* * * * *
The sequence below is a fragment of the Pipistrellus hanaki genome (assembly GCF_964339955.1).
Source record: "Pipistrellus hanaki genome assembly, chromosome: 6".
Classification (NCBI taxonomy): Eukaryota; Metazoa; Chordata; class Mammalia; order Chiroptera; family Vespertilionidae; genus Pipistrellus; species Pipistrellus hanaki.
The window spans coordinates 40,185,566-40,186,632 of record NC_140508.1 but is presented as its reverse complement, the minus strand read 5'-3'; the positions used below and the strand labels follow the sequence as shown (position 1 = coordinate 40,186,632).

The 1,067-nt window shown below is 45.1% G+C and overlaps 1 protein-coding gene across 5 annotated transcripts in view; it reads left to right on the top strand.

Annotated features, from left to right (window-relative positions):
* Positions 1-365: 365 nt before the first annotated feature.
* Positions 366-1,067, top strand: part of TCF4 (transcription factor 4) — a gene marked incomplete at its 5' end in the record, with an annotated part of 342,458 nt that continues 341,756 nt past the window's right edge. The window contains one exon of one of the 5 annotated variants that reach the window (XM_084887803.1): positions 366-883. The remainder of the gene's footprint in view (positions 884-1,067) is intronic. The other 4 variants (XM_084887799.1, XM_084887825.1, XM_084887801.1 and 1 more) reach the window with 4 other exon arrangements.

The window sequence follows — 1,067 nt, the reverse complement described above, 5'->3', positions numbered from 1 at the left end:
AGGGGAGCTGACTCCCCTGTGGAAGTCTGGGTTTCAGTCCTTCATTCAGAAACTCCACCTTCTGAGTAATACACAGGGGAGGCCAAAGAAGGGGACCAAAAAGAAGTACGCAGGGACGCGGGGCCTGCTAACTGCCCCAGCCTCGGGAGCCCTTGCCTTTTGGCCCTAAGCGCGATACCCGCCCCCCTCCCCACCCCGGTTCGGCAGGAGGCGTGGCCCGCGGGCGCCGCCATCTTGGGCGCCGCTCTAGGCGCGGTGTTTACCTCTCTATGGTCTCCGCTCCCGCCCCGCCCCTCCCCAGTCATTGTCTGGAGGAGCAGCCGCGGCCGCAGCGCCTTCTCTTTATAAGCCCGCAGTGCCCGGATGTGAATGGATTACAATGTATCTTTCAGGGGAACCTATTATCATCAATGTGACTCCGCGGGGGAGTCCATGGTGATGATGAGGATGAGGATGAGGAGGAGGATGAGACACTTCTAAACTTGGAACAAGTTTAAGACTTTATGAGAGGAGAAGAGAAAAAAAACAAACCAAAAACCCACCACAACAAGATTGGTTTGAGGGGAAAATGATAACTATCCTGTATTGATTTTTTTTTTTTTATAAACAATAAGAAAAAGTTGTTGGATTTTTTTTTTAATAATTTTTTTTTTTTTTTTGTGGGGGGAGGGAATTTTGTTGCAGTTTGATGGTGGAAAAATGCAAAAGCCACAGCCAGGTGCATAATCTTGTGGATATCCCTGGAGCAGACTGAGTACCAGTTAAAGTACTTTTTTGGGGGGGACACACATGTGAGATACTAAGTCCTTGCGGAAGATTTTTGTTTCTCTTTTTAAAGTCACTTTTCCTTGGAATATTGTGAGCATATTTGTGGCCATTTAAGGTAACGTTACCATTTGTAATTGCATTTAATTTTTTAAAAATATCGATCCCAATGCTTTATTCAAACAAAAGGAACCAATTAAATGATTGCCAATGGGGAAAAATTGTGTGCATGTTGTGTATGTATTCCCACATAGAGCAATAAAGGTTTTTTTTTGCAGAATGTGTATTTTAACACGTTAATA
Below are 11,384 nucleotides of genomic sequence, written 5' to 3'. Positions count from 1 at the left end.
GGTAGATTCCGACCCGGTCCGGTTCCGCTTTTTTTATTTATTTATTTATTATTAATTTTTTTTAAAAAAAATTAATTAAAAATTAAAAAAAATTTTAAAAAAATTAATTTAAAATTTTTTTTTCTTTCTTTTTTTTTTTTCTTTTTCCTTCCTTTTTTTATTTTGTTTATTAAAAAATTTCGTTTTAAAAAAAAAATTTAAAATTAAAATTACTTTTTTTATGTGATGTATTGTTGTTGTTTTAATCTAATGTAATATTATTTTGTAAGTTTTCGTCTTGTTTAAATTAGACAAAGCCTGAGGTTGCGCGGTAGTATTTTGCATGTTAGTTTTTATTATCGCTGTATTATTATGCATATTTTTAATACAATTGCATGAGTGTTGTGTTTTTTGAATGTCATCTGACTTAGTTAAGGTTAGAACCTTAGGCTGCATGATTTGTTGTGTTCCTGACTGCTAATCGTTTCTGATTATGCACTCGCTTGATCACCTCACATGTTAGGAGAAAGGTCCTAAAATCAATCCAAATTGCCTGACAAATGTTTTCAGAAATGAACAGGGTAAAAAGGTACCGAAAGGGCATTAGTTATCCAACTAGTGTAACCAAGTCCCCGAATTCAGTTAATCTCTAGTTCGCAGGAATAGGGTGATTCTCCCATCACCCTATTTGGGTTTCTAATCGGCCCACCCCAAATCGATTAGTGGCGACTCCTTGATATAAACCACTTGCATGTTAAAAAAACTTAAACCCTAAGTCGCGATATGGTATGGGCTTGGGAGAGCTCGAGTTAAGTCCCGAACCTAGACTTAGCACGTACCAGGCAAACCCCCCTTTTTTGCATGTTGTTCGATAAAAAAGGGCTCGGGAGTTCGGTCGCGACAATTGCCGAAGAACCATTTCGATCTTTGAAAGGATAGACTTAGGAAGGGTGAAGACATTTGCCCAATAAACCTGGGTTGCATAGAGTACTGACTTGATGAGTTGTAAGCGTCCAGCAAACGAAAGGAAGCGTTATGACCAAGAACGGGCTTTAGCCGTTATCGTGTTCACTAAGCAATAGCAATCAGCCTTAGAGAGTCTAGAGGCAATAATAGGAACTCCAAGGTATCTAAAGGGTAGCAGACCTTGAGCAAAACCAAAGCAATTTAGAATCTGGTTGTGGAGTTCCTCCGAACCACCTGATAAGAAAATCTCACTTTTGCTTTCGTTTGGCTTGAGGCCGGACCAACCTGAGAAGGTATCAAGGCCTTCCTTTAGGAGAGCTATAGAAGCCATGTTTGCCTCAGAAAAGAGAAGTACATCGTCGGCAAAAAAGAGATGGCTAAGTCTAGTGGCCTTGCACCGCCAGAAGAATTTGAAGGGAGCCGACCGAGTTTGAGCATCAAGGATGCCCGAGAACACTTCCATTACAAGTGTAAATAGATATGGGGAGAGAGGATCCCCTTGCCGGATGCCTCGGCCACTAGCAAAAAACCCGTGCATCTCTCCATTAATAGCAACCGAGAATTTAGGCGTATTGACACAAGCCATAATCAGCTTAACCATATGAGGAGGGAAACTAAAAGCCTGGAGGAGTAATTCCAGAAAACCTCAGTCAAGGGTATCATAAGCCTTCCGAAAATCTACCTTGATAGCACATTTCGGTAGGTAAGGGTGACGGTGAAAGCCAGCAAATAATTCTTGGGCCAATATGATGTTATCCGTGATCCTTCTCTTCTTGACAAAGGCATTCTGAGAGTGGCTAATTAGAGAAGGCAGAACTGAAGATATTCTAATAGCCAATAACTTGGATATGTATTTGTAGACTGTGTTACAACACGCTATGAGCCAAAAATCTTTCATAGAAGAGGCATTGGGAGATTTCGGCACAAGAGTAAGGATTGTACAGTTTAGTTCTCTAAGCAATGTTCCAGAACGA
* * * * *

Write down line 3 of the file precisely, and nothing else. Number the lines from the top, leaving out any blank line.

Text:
Classification (NCBI taxonomy): Eukaryota; Metazoa; Chordata; class Mammalia; order Chiroptera; family Vespertilionidae; genus Pipistrellus; species Pipistrellus hanaki.